Assimilation, Space, and the Mother Goddess in Sandra Cisneros’s “Mericans” and “Tepeyac”

Insaf Khémiri


In the United States, Chicano/as try to preserve and defend their ‘mestizaje,’ that is hybridity, in an attempt to resist hegemony and assimilation. Chicano/as are denied an ‘American’ identity because of their ‘Métis’ or hybrid culture; they are, rather, ‘hyphenated Americans.’ For this reason, they go back to the past to revise ‘History’ and resurrect the ‘Myths’ of their ancestors, the ‘Mothers’ of their Motherland. La Virgen de Guadalupe is another face of the Mother Goddess Coatlalopeuh who was disfigured and transformed into a ‘virgin’ Lady, leaving the dark ‘terrible’ side of the mask to the ghost/shadow: La Llorona. The article focuses on two short stories by Sandra Cisneros, “Mericans” and “Tepeyac,” to study how through re-visiting the ‘Mother,’ Chicano/as reread the ‘Hi(s)tory’ of the ‘Hero’ who brought ‘civilization’ and Christianity to the Aztecs, emphasizing the ‘ethnic’ presence of the Goddess and her ‘brown’ descendants and, hence, ‘reclaiming ’ a space of their own.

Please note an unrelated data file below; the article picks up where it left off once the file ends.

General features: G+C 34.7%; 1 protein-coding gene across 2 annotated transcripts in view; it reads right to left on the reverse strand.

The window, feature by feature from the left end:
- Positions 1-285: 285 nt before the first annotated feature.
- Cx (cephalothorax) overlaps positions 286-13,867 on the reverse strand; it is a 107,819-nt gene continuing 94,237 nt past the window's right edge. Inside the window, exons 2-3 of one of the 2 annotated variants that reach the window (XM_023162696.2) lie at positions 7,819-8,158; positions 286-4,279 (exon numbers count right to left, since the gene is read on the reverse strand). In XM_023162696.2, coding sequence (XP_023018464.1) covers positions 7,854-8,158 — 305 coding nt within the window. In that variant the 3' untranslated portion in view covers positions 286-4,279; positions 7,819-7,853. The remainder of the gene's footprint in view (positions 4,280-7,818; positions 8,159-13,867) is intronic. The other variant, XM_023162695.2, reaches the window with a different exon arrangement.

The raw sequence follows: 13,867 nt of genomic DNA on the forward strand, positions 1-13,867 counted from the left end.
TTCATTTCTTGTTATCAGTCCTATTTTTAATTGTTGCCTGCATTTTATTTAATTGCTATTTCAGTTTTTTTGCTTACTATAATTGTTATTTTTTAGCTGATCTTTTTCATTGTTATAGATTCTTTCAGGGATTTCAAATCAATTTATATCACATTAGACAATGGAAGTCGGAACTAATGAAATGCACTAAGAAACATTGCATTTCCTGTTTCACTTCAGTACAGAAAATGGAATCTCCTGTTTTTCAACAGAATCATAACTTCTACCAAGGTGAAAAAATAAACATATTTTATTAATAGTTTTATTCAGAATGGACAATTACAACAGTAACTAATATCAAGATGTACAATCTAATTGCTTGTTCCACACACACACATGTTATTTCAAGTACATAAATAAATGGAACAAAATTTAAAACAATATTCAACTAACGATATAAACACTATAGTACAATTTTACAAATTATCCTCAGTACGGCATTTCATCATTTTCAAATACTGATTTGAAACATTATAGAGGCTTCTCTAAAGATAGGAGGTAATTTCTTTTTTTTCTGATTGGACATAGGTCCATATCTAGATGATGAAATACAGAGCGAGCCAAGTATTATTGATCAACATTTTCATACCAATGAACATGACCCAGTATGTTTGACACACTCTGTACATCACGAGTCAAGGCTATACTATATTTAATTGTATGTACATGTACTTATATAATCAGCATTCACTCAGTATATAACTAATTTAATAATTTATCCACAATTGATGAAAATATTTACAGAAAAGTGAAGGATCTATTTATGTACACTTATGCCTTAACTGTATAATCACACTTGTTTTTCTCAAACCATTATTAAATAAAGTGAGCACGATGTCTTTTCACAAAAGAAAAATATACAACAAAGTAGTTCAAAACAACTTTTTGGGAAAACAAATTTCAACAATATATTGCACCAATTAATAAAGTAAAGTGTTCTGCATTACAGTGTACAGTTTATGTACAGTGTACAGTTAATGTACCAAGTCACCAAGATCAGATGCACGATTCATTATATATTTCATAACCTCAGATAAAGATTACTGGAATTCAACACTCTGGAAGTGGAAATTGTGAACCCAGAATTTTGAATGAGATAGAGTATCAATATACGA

Assimilation, space, Great Mother, Virgen de Guadalupe.

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